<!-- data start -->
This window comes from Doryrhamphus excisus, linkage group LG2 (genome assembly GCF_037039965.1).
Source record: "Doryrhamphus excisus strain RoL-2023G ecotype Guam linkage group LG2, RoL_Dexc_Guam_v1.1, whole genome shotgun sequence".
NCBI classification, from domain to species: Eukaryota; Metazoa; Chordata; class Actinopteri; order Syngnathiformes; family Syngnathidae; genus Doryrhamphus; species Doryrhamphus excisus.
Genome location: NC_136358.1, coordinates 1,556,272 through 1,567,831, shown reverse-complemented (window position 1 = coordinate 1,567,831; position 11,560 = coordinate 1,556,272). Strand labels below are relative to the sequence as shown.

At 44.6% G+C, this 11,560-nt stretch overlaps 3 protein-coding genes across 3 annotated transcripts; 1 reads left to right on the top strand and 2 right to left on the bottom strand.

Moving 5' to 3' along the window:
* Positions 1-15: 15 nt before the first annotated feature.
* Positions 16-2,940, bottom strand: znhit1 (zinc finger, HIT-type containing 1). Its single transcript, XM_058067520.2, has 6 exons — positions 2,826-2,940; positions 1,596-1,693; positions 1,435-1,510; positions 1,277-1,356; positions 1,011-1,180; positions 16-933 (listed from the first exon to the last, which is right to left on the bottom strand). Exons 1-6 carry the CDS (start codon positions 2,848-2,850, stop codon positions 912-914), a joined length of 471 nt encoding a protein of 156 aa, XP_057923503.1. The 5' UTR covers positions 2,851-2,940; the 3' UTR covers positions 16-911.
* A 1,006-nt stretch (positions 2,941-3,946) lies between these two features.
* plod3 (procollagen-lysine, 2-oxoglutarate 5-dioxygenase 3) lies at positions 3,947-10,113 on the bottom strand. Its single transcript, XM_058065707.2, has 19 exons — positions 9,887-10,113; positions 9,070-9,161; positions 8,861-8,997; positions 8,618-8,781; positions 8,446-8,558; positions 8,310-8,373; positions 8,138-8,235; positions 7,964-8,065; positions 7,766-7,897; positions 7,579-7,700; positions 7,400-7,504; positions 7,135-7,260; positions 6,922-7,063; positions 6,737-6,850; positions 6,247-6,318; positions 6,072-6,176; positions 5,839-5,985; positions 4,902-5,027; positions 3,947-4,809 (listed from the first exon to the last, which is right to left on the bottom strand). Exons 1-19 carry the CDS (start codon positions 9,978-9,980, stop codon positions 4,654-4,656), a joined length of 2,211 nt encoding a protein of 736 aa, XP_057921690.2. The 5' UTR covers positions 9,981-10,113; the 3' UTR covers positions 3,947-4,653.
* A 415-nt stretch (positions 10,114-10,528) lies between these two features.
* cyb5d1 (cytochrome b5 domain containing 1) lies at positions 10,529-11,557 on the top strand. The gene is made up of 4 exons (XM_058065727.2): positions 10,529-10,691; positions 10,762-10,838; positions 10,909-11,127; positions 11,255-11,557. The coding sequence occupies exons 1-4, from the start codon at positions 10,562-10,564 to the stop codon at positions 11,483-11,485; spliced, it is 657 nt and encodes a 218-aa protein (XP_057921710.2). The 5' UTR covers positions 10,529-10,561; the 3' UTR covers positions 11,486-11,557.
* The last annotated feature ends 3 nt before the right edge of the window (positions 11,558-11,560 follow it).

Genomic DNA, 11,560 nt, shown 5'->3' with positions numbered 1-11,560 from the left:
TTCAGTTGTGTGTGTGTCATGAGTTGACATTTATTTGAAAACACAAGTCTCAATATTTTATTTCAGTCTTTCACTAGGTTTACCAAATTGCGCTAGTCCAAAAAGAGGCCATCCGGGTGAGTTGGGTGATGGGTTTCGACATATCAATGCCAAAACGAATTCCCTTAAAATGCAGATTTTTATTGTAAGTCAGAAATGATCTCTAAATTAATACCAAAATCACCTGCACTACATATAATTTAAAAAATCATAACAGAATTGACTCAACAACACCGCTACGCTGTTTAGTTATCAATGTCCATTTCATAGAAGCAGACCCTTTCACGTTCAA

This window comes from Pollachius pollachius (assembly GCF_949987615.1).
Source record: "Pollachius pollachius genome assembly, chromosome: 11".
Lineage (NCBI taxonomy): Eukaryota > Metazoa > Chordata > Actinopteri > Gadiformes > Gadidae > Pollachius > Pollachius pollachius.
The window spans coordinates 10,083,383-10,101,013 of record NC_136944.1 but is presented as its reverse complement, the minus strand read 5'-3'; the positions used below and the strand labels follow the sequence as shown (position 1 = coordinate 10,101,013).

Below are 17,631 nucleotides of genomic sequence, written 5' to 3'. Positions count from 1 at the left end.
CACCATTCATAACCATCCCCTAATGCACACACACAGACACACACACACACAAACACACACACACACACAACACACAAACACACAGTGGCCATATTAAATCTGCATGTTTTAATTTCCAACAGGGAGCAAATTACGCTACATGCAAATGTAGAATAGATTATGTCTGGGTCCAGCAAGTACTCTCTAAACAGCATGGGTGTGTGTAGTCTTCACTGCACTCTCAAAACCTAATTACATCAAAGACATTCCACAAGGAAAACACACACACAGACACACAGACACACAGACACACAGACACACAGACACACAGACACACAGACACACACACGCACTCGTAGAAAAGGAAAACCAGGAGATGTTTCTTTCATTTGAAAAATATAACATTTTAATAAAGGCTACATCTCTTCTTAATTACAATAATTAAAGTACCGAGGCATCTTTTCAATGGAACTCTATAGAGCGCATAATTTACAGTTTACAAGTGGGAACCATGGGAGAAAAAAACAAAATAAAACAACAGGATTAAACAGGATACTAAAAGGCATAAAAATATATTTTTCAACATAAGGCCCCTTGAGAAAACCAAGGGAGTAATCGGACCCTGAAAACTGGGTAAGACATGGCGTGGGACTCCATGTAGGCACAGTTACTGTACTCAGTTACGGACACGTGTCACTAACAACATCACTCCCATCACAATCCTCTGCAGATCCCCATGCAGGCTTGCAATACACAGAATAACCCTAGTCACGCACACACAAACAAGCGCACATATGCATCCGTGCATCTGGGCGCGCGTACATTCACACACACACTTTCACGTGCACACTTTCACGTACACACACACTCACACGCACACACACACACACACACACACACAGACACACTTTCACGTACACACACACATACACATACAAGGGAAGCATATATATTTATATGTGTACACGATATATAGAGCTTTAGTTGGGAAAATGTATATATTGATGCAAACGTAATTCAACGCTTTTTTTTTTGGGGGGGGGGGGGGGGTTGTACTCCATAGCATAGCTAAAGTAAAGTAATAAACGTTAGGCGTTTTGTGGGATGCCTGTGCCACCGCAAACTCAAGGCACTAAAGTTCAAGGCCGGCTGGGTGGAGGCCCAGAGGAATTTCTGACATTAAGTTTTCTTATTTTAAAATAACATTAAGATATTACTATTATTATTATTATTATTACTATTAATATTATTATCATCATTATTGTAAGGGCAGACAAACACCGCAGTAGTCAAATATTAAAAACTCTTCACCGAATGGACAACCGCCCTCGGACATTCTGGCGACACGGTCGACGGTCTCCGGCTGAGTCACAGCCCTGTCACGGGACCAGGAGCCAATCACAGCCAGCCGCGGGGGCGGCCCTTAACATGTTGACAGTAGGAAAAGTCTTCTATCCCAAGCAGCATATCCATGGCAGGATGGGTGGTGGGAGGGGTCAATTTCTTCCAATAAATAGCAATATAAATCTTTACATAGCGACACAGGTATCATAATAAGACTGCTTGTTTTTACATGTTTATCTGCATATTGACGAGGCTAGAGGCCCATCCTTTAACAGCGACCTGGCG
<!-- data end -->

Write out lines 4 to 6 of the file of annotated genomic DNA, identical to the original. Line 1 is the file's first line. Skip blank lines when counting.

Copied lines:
Genome location: NC_136358.1, coordinates 1,556,272 through 1,567,831, shown reverse-complemented (window position 1 = coordinate 1,567,831; position 11,560 = coordinate 1,556,272). Strand labels below are relative to the sequence as shown.

At 44.6% G+C, this 11,560-nt stretch overlaps 3 protein-coding genes across 3 annotated transcripts; 1 reads left to right on the top strand and 2 right to left on the bottom strand.

Moving 5' to 3' along the window: